“Use is really high among kids in the Medicaid system where decent non-drug services may be difficult to find,” says Rubin, who also points out that even kids with private insurance often don’t have coverage for psychiatric care or counseling.

More frequently, doctors have resorted to prescribing antipsychotics as a first-line response more to symptoms of mental health issues, prompting a recent announcement from the American Psychiatric Association that doctors should not be routinely prescribing these drugs as a first-line treatment to children unless it is to treat psychotic disorders such as schizophrenia.

But as noted in Consumer Reports, though certain antipsychotic drugs have been approved by the FDA to treat serious conditions in adolescents such as bipolar disorder and schizophrenia, the majority of children prescribed those drugs are not taking them for those reasons:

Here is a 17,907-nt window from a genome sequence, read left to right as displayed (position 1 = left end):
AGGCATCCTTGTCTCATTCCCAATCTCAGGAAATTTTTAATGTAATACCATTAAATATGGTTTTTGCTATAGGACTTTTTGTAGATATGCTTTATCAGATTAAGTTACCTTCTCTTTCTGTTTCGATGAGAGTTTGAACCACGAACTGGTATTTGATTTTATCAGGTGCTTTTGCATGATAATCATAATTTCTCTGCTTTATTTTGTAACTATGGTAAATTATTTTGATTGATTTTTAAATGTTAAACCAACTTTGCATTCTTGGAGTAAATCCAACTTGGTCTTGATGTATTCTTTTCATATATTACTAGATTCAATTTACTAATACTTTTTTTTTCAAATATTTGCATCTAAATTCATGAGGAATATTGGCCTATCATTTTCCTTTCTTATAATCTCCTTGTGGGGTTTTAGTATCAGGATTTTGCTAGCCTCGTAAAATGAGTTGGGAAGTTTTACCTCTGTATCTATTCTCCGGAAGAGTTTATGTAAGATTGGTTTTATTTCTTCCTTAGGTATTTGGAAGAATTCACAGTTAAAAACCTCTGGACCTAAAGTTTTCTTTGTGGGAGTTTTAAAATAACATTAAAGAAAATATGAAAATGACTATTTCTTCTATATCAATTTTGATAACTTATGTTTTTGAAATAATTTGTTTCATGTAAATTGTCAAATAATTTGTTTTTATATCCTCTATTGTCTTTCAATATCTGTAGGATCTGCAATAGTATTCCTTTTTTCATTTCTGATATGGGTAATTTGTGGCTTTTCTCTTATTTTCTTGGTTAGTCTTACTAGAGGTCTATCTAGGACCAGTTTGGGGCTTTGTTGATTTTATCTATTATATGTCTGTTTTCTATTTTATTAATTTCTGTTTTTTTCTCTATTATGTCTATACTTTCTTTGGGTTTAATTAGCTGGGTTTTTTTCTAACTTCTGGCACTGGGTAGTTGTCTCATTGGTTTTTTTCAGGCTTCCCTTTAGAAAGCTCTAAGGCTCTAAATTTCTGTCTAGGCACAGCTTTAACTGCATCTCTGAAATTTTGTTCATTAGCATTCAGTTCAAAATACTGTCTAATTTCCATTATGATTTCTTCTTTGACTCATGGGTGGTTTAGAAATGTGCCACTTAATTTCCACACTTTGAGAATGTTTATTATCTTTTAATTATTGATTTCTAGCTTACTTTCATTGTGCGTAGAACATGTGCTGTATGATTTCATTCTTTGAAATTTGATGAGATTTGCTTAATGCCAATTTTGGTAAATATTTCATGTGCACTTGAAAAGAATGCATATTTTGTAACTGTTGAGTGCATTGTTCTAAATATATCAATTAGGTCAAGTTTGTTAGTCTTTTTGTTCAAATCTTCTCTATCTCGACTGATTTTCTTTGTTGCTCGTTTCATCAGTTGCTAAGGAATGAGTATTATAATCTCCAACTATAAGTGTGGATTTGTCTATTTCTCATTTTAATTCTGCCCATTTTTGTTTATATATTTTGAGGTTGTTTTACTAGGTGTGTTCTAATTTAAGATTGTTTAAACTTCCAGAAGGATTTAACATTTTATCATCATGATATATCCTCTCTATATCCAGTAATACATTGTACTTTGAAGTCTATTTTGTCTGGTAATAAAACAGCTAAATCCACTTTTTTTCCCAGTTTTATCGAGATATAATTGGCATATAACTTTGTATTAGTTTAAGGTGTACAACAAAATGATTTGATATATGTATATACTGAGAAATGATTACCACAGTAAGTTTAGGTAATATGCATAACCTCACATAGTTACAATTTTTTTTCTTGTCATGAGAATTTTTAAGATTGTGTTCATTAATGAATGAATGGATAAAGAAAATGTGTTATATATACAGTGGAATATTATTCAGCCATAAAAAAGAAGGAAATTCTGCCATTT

Schizophrenia is rarely diagnosed until adulthood, for example. Bipolar disorder is estimated to affect less than 3 percent of teens, according to the National Institute of Mental Health, but the exact prevalence is unknown because of its difficulty to diagnose in children. That’s partly because the symptoms are less clear and may overlap with other conditions such as ADHD. And while about one in 110 children have some form of autistic disorder, only about 30 percent are affected by the aggressive impulse behavior antipsychotic drugs have been approved to treat.

So why are so many children taking these antipsychotic drugs?

Research shows that doctors are prescribing the drugs for “off-label” uses such as for ADHD and other diagnosed behavioral problems, which involve a significantly higher percentage of children than schizophrenia and bipolar disorder.